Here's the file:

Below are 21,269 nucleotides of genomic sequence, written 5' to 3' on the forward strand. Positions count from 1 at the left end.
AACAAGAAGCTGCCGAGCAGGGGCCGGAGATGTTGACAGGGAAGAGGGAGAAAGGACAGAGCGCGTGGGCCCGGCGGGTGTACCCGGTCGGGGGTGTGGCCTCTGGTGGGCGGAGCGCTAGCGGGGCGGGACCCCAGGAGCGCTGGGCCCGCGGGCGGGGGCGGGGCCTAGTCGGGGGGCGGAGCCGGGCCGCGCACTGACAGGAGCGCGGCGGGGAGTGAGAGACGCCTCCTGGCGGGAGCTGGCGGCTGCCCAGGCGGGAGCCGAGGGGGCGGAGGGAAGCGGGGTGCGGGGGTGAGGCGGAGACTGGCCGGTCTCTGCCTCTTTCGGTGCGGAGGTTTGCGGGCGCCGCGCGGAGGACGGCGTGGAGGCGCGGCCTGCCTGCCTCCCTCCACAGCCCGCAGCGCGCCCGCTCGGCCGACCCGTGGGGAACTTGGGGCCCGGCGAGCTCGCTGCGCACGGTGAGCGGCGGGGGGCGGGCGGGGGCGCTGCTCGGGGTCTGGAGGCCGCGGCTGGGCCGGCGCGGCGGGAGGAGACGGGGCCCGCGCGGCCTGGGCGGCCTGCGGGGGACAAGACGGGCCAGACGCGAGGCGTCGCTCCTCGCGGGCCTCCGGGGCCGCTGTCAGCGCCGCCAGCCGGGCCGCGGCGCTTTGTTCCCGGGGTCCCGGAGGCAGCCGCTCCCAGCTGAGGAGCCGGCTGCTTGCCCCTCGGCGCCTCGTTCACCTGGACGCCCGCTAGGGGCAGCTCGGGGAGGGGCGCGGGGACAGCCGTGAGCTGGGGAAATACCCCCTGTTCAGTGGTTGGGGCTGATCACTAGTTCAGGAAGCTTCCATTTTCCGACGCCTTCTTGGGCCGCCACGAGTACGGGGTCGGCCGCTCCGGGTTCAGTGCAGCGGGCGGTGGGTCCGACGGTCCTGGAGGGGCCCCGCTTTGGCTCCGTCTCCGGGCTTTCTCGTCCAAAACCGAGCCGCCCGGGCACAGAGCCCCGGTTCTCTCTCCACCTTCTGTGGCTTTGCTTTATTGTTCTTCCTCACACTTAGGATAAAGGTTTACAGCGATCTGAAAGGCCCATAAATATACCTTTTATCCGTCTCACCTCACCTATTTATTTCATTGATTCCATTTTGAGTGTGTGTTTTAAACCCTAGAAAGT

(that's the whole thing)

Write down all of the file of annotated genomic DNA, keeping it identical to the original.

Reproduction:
Below are 21,269 nucleotides of genomic sequence, written 5' to 3' on the forward strand. Positions count from 1 at the left end.
AACAAGAAGCTGCCGAGCAGGGGCCGGAGATGTTGACAGGGAAGAGGGAGAAAGGACAGAGCGCGTGGGCCCGGCGGGTGTACCCGGTCGGGGGTGTGGCCTCTGGTGGGCGGAGCGCTAGCGGGGCGGGACCCCAGGAGCGCTGGGCCCGCGGGCGGGGGCGGGGCCTAGTCGGGGGGCGGAGCCGGGCCGCGCACTGACAGGAGCGCGGCGGGGAGTGAGAGACGCCTCCTGGCGGGAGCTGGCGGCTGCCCAGGCGGGAGCCGAGGGGGCGGAGGGAAGCGGGGTGCGGGGGTGAGGCGGAGACTGGCCGGTCTCTGCCTCTTTCGGTGCGGAGGTTTGCGGGCGCCGCGCGGAGGACGGCGTGGAGGCGCGGCCTGCCTGCCTCCCTCCACAGCCCGCAGCGCGCCCGCTCGGCCGACCCGTGGGGAACTTGGGGCCCGGCGAGCTCGCTGCGCACGGTGAGCGGCGGGGGGCGGGCGGGGGCGCTGCTCGGGGTCTGGAGGCCGCGGCTGGGCCGGCGCGGCGGGAGGAGACGGGGCCCGCGCGGCCTGGGCGGCCTGCGGGGGACAAGACGGGCCAGACGCGAGGCGTCGCTCCTCGCGGGCCTCCGGGGCCGCTGTCAGCGCCGCCAGCCGGGCCGCGGCGCTTTGTTCCCGGGGTCCCGGAGGCAGCCGCTCCCAGCTGAGGAGCCGGCTGCTTGCCCCTCGGCGCCTCGTTCACCTGGACGCCCGCTAGGGGCAGCTCGGGGAGGGGCGCGGGGACAGCCGTGAGCTGGGGAAATACCCCCTGTTCAGTGGTTGGGGCTGATCACTAGTTCAGGAAGCTTCCATTTTCCGACGCCTTCTTGGGCCGCCACGAGTACGGGGTCGGCCGCTCCGGGTTCAGTGCAGCGGGCGGTGGGTCCGACGGTCCTGGAGGGGCCCCGCTTTGGCTCCGTCTCCGGGCTTTCTCGTCCAAAACCGAGCCGCCCGGGCACAGAGCCCCGGTTCTCTCTCCACCTTCTGTGGCTTTGCTTTATTGTTCTTCCTCACACTTAGGATAAAGGTTTACAGCGATCTGAAAGGCCCATAAATATACCTTTTATCCGTCTCACCTCACCTATTTATTTCATTGATTCCATTTTGAGTGTGTGTTTTAAACCCTAGAAAGT